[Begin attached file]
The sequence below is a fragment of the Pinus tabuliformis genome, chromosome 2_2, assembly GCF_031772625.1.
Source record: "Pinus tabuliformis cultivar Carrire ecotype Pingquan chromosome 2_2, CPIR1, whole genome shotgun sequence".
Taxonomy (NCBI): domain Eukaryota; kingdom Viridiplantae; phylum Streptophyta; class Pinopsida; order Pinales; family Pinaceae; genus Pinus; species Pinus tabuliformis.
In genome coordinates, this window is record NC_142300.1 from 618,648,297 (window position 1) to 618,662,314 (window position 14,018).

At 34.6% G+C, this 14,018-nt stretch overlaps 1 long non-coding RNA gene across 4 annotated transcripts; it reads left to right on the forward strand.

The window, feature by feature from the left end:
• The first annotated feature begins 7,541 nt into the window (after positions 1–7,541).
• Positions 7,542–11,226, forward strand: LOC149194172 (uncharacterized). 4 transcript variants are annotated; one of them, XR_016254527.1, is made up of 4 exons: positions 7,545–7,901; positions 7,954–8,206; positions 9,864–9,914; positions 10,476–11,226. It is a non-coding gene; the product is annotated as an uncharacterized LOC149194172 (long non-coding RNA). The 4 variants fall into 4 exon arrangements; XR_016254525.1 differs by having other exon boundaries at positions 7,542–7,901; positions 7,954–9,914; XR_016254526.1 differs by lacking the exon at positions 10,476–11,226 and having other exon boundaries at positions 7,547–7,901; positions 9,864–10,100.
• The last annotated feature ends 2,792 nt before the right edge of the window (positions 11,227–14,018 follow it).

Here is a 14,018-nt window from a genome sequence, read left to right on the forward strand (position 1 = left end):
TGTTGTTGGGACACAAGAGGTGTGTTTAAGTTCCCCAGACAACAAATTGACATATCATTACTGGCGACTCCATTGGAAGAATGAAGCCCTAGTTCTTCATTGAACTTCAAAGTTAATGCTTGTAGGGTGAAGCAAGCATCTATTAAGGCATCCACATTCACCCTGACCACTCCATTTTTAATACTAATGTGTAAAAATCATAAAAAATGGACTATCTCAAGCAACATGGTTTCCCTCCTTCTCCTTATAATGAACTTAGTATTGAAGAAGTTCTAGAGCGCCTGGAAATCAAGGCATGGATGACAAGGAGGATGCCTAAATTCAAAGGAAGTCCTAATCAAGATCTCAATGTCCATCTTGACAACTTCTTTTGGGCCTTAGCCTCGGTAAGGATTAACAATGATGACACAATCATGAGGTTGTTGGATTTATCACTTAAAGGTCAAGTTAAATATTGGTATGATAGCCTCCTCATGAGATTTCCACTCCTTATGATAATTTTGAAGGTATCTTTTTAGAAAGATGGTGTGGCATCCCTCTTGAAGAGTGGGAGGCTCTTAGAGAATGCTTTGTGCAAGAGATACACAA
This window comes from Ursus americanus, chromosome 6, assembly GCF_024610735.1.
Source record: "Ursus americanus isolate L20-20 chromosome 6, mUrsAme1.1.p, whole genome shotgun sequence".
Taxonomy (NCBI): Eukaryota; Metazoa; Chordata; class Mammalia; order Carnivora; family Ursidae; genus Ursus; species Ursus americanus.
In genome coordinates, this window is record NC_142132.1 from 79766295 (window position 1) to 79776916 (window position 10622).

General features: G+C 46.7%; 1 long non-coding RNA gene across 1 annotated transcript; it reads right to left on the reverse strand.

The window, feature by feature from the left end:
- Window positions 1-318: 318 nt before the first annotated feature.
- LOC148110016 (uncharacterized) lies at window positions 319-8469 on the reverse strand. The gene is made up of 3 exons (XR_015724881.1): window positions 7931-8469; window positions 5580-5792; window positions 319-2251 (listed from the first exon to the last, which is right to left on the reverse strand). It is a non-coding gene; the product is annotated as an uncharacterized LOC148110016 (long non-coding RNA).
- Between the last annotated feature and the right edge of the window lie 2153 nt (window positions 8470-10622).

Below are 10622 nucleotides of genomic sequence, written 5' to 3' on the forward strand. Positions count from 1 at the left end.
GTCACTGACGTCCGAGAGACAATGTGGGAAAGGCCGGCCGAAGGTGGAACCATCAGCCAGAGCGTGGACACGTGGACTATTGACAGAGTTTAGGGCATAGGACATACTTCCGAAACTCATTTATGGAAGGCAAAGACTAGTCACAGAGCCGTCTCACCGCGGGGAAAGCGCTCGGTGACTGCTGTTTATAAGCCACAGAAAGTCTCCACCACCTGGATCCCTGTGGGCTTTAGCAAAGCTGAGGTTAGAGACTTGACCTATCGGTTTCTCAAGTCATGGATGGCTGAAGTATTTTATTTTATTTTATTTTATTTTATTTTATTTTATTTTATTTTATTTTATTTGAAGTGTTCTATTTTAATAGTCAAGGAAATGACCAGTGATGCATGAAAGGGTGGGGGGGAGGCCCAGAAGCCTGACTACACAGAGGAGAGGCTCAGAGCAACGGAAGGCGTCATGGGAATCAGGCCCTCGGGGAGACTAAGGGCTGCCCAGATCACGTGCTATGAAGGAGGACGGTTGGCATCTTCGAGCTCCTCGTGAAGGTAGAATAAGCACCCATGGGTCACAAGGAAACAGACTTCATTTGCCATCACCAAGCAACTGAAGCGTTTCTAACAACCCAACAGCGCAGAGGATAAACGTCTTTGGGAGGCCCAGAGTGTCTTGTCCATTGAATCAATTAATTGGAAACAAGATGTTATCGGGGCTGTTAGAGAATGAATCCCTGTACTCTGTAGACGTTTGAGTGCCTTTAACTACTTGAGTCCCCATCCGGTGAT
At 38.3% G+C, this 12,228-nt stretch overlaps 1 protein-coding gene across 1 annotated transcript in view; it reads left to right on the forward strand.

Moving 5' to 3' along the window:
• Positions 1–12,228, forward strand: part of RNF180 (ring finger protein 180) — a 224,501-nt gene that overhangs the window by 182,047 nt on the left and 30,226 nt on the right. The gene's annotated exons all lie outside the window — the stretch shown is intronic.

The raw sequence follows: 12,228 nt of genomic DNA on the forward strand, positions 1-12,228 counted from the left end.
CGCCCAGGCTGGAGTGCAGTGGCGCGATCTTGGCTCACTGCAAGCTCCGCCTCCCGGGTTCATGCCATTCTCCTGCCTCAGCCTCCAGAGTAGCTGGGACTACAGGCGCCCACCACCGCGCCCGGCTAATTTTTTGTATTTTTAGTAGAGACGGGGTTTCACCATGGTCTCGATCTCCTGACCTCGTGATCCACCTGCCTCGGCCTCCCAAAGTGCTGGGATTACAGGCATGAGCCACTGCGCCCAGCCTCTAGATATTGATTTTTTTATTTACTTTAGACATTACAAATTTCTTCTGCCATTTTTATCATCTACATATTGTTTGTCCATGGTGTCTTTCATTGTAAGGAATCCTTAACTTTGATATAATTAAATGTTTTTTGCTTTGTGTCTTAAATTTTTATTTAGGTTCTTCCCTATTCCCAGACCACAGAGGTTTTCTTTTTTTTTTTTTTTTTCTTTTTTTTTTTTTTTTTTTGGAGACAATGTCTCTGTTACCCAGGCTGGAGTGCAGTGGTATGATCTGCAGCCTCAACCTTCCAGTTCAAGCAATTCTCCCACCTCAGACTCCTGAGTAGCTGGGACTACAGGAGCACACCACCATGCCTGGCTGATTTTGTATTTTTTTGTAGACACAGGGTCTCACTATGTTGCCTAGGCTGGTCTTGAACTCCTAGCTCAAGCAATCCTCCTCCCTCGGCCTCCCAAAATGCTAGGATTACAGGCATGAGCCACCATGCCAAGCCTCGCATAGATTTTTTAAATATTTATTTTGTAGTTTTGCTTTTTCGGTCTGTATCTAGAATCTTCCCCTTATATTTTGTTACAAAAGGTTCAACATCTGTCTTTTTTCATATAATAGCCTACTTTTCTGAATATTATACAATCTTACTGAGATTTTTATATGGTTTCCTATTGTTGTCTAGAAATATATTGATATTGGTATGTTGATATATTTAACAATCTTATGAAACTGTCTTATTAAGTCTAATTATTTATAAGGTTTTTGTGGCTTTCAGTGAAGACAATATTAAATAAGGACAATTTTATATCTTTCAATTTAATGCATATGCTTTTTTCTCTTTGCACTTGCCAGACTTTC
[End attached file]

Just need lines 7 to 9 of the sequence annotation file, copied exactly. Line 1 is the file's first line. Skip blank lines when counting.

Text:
• The first annotated feature begins 7,541 nt into the window (after positions 1–7,541).
• Positions 7,542–11,226, forward strand: LOC149194172 (uncharacterized). 4 transcript variants are annotated; one of them, XR_016254527.1, is made up of 4 exons: positions 7,545–7,901; positions 7,954–8,206; positions 9,864–9,914; positions 10,476–11,226. It is a non-coding gene; the product is annotated as an uncharacterized LOC149194172 (long non-coding RNA). The 4 variants fall into 4 exon arrangements; XR_016254525.1 differs by having other exon boundaries at positions 7,542–7,901; positions 7,954–9,914; XR_016254526.1 differs by lacking the exon at positions 10,476–11,226 and having other exon boundaries at positions 7,547–7,901; positions 9,864–10,100.
• The last annotated feature ends 2,792 nt before the right edge of the window (positions 11,227–14,018 follow it).